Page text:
Hog prices fighting for stability

(Regis Lefebure photo courtesy ARS/USDA)

CNS Canada — Canadian hog prices have been drifting slightly lower over the past few weeks but are showing signs of turning the corner, according to one industry expert in Saskatchewan.

Brad Marceniuk, a provincial livestock development specialist in Saskatoon, said he expects prices to stabilize in the next couple of weeks as slaughter numbers come back to Earth.

“It really impacts the price, because the cash market price in the U.S. determines what our cash price is here,” he said.

Saskatchewan Signature No. 3 cash slaughter weight hog prices declined C$2.89 per 100 kg, to average $124.17/ckg, for the week ended Saturday (Nov. 21).

So far this year, the number of Canadian hogs slaughtered was estimated at 18.44 million head, up 2.5 per cent from the same time in 2014.

The U.S. has been even busier. The weekly pork production of 510.5 million lbs. established a new weekly record, according to Marceniuk.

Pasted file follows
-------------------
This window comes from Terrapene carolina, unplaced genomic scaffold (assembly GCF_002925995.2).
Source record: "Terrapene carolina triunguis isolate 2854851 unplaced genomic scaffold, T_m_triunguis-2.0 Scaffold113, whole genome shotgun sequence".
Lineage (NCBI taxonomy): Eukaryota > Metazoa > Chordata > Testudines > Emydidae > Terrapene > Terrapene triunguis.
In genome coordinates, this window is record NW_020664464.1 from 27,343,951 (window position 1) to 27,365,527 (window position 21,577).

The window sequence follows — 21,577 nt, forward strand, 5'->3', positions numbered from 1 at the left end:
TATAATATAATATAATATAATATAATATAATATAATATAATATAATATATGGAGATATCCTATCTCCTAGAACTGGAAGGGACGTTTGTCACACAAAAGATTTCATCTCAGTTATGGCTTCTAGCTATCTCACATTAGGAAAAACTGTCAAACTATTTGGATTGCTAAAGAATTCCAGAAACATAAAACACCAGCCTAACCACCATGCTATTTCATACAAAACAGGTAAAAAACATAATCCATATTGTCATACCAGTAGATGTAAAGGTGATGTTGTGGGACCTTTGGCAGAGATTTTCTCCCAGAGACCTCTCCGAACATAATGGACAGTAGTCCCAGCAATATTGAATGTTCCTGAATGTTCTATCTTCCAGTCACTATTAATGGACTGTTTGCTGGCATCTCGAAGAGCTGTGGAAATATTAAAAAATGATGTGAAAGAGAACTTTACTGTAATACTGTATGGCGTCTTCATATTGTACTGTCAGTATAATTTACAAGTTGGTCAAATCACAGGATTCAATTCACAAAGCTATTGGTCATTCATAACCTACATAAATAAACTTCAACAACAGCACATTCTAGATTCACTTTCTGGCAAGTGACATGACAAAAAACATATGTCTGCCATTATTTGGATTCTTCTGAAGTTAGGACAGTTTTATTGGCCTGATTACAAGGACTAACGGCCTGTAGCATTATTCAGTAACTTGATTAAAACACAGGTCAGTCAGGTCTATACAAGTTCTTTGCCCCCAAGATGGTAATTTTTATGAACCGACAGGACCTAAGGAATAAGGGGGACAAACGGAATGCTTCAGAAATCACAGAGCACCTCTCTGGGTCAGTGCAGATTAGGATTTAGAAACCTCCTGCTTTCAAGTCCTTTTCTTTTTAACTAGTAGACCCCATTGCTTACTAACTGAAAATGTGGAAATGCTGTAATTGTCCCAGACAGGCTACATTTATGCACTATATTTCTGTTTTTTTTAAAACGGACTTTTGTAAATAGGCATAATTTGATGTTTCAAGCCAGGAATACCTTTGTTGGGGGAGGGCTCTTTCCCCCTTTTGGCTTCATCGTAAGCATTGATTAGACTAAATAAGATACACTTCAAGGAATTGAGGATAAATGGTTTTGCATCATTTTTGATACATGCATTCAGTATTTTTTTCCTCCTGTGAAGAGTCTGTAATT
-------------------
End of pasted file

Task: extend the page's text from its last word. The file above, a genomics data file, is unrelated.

“So when (the U.S.) have record numbers of production and slaughter numbers they see numbers typically fall,” which in turn reflects onto Canadian prices, he said, noting hog exports in North America typically flow north to south.

“It’s not vice-versa; they typically pay higher prices for hogs and our price is whatever their price is less a bit of a basis. It doesn’t move back and forth.”

Marceniuk attributed some of the rush to the holiday season in the U.S. The low Canadian dollar, relative to its U.S. counterpart also helps increase interest.

Once Canadian prices stabilize, he said, they should move up slowly.

Dave Sims writes for Commodity News Service Canada, a Winnipeg company specializing in grain and commodity market reporting.

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